This week we have a brave soul who is willing to have his query letter given a public critique. And there’s a good lesson in here about the overall challenges genre writers face with queries. It’s kind of the same problem we have with first chapters. Let’s take a look.
First, here’s the letter as I received it:
Dear Mr. Maresca,
I have chosen to submit to you due to your interest in fantasy and young adult novels. I am a frequent reader of your blog and appreciate all of your advice to aspiring writers.
In my novel Eliza of Edge, a teenage girl discovers that her world and her memory have been altered to remove all evidence of a younger brother, a boy who has grown to become the fanatical tyrant of a magical land.
Alone during a summer storm, Elizabeth finds her home under attack by mysterious assailants who disappear as quickly as they arrived. Things only get stranger when she stumbles into a room that shouldn’t exist, the bedroom of a younger brother her world has been made to forget. Within this room hides a mysterious stranger named Grim, a traveler from a mystical land. He has come to seek help in defeating Silas the Pretender, the tyrant who rules over the land of Edge…the tyrant who was once Elizabeth’s little brother. Eliza of Edge is the story of a girl who is forced to confront not only a powerful magical ruler, but her own forgotten adventures in a world where her name lives within legend.
Eliza of Edge is a 132,000-word novel of the young adult/fantasy genre. It is the first novel that I have written.
Thank you in advance for your time.
OK, Matt, the first thing that jumps out at me is how this is formatted, with a lot of extra lines between paragraphs. It’s a minor thing, easily fixable, but even a little thing like that, hitting the eye “wrong” can have a negative impact. Of course, if the query letter really sells, something like that shouldn’t matter. That’s not the same as doesn’t, though.
Greeting and First Paragraph: This is pretty solid: it shows personalization, and he’s researched enough into me (or rather, me-as-hypothetical-agent, but the premise stands) that I know he’s not just blasting out to the world. That was an especially good touch for this exercise– keep that up for the actual queries. My only real complaint here is “I have chosen to submit to you…” is a bit indirect. Perhaps “I am submitting to you” or other phrase that hits with a straight line.
Second Paragraph: It strikes me this is giving me an overview of the book that you are essentially repeating in the third paragraph. This is not a strong use of your limited space here, especially since the way you tell me in the third paragraph is far more dynamic.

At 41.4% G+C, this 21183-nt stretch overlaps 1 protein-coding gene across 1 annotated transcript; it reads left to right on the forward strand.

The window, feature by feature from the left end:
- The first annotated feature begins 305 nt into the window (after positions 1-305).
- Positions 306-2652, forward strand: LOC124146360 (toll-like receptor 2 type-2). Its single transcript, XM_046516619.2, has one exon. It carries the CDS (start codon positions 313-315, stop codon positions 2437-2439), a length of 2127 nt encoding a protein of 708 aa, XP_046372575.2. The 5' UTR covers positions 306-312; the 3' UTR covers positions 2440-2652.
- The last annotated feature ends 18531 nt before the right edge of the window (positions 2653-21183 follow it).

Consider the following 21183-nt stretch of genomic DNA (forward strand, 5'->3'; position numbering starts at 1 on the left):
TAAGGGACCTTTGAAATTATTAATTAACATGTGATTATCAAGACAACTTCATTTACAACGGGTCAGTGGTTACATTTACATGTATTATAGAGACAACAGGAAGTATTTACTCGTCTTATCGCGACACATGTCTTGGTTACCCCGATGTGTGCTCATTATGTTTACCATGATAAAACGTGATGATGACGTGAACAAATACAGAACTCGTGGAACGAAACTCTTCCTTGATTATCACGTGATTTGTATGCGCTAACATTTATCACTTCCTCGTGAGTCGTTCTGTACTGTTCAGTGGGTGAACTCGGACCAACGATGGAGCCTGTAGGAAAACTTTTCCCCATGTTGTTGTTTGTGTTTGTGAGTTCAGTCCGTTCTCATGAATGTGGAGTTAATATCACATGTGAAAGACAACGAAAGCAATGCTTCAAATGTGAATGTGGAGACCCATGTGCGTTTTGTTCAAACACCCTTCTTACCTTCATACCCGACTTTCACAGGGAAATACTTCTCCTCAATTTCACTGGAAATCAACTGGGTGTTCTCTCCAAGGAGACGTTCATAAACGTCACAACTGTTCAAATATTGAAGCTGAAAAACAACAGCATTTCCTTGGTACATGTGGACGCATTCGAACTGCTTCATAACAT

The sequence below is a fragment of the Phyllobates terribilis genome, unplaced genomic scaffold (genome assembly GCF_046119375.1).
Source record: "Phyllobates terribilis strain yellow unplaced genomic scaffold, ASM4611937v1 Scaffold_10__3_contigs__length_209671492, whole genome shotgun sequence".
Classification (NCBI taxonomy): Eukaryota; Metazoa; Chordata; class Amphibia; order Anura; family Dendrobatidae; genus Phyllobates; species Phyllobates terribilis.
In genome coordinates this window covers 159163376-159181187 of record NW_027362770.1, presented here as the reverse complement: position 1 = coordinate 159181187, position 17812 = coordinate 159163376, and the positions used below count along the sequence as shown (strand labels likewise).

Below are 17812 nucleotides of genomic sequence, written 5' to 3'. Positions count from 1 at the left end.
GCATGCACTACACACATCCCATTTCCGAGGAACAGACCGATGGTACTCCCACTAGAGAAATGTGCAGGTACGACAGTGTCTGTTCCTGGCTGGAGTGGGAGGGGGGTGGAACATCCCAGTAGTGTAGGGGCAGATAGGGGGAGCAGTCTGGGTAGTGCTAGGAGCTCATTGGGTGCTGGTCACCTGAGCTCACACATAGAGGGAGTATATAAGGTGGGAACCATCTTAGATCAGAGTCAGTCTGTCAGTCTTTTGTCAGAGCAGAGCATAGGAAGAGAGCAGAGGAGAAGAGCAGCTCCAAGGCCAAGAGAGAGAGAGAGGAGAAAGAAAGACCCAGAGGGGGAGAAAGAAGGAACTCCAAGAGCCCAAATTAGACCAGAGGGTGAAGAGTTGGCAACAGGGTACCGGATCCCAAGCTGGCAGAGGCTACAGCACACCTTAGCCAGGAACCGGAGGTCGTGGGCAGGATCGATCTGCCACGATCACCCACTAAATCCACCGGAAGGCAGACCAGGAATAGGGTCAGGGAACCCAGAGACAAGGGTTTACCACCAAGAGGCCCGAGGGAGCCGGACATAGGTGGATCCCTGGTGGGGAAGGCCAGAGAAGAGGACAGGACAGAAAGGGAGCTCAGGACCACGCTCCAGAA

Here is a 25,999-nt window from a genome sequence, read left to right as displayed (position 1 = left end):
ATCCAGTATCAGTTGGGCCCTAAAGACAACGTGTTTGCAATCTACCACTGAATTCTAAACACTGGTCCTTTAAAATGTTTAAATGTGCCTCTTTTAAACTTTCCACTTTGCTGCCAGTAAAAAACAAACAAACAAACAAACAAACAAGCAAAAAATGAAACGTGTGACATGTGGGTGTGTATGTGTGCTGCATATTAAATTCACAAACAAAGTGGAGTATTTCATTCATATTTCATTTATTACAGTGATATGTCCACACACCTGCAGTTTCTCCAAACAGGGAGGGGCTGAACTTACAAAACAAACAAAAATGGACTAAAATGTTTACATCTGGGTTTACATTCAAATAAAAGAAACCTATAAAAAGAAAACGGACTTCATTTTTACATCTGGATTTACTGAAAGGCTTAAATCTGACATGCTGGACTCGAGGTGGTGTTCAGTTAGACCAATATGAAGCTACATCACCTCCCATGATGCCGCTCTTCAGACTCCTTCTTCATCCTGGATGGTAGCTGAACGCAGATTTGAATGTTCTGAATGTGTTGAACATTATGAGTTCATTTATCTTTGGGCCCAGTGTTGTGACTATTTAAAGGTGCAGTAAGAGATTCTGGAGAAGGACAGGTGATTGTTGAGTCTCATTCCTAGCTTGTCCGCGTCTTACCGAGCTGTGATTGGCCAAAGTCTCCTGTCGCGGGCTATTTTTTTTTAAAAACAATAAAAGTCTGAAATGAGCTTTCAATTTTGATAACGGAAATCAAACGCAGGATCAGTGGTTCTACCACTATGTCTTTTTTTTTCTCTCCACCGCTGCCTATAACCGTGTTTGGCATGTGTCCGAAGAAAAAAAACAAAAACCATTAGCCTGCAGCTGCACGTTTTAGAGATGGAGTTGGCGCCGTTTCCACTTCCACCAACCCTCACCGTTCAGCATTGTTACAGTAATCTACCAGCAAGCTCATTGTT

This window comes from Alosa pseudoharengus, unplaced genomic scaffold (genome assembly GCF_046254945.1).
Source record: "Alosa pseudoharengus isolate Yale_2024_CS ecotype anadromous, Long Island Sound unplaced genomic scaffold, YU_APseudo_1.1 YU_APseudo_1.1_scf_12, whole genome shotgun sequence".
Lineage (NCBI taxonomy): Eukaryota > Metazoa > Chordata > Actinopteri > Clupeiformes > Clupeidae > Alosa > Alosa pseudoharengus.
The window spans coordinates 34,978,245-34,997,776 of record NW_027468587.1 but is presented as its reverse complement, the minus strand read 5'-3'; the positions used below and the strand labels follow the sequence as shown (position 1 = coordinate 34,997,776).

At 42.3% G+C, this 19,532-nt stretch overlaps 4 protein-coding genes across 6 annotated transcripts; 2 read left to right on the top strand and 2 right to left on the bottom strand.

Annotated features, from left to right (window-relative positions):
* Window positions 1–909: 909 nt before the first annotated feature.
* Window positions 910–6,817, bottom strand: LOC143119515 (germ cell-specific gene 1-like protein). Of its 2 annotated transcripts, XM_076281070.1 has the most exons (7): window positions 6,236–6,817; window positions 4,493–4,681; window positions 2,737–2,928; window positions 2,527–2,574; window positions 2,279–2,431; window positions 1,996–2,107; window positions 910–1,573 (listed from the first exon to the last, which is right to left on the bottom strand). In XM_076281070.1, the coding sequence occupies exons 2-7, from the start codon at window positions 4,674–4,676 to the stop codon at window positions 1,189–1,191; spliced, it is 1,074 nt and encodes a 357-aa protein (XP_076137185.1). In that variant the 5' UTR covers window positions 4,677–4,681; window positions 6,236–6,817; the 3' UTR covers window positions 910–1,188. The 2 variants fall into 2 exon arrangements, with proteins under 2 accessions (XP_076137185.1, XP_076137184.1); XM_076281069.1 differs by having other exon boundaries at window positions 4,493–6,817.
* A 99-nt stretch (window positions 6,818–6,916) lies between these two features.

Third Paragraph: Here’s the real meat of the query. The thing that has my attention is the twist on the “portal” story– more on that in a moment– in that the initial portal adventure already happened, and Elizabeth doesn’t remember it. Not only doesn’t she remember, but there were real consequences to going. Her brother stayed behind. I really like that because it subverts one of the “rules” of portal stories: that the adventurers return home, with no tangible evidence of their journey. Since that’s impossible with him staying behind, “our” universe bends to accommodate, and hides that he ever existed. This is a fantastic hook.
However, I don’t think you’re communicating it quite as efficiently as you could. So, first off, kill the second paragraph as is– you’re giving away your big reveal a bit too soon– and break the third into two. The first paragraph should hit the set-up points: Strange attacks, fragments of memory, discovery of the “missing” room and Grim. The second paragraph should be the reveal: Elizabeth going to Edge, hinting at her power and her legend… and that the tyrant she must defeat is the brother she can’t remember.
Here’s the things to keep in mind: “Portals happen”, as I once heard an agent put quite succinctly. So you don’t have to overexplain it, as your target audience (an agent who reps fantasy) knows the tropes. You can presume a certain degree of genre-savvy, and you don’t have to front-load your query letter to pre-explain it. I think this is the same sort of problem genre writers have in their opening chapters– they approach their audience like an overcautious tour guide, making sure that everyone is clear about what’s happening and what the rules are, rather than jumping in an trusting that your audience knows the sort of thing they are in for. They know, and they (hopefully) want to see how you’re going to play with it.
- I’m not too keen on the repeated use of “her world” here. It’s a bit too twee for my taste. It’s her memory and life, keep it more focused on how the removal of her brother affects her.
- Why is a “summer” storm relevant? It’s not necessarily a bad detail, but you tell us that before you tell us Elizabeth’s name, it gives that point heavy importance. Something to think about.
- “Eliza of Edge is the story of a girl who…” We already know it’s a story about something. Get rid of the extra couching terms, and tell it directly. “Elizabeth is forced to confront…”
Final Paragraph: Succinct, no problems in how you wrote it. Something that might concern you, though: 132,000 is, from what I understand, too long for Young Adult, by a large margin. You might be getting passed over by agents who see that number and immediately reject. Someone with more direct knowledge can correct me, but my understanding that the YA target length is 70-90K. I’m not sure how you’ll want to address that.
Thanks for sharing, Matt!